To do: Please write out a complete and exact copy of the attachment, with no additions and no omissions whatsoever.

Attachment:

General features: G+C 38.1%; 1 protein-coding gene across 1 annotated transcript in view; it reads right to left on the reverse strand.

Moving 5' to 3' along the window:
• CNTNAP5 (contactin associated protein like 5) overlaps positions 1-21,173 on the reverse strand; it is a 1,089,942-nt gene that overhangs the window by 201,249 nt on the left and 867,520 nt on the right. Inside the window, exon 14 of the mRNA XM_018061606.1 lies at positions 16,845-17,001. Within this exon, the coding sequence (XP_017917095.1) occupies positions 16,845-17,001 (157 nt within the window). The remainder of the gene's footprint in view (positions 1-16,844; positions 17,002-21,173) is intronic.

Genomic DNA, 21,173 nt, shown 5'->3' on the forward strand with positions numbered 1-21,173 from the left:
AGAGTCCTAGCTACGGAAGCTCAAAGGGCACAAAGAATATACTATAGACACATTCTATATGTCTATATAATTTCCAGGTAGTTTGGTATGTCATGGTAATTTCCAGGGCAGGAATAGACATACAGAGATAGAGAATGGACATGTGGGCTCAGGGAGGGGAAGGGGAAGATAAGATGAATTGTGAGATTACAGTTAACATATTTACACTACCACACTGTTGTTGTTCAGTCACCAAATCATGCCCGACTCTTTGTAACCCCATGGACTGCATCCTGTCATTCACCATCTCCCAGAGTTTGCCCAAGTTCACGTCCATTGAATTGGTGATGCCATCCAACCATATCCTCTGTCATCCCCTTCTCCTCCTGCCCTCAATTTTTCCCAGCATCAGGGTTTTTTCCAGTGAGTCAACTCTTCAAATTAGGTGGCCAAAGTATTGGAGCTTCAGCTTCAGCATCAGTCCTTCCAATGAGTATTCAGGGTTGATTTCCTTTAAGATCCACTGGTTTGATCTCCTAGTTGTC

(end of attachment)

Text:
General features: G+C 38.1%; 1 protein-coding gene across 1 annotated transcript in view; it reads right to left on the reverse strand.

Moving 5' to 3' along the window:
• CNTNAP5 (contactin associated protein like 5) overlaps positions 1-21,173 on the reverse strand; it is a 1,089,942-nt gene that overhangs the window by 201,249 nt on the left and 867,520 nt on the right. Inside the window, exon 14 of the mRNA XM_018061606.1 lies at positions 16,845-17,001. Within this exon, the coding sequence (XP_017917095.1) occupies positions 16,845-17,001 (157 nt within the window). The remainder of the gene's footprint in view (positions 1-16,844; positions 17,002-21,173) is intronic.

Genomic DNA, 21,173 nt, shown 5'->3' on the forward strand with positions numbered 1-21,173 from the left:
AGAGTCCTAGCTACGGAAGCTCAAAGGGCACAAAGAATATACTATAGACACATTCTATATGTCTATATAATTTCCAGGTAGTTTGGTATGTCATGGTAATTTCCAGGGCAGGAATAGACATACAGAGATAGAGAATGGACATGTGGGCTCAGGGAGGGGAAGGGGAAGATAAGATGAATTGTGAGATTACAGTTAACATATTTACACTACCACACTGTTGTTGTTCAGTCACCAAATCATGCCCGACTCTTTGTAACCCCATGGACTGCATCCTGTCATTCACCATCTCCCAGAGTTTGCCCAAGTTCACGTCCATTGAATTGGTGATGCCATCCAACCATATCCTCTGTCATCCCCTTCTCCTCCTGCCCTCAATTTTTCCCAGCATCAGGGTTTTTTCCAGTGAGTCAACTCTTCAAATTAGGTGGCCAAAGTATTGGAGCTTCAGCTTCAGCATCAGTCCTTCCAATGAGTATTCAGGGTTGATTTCCTTTAAGATCCACTGGTTTGATCTCCTAGTTGTC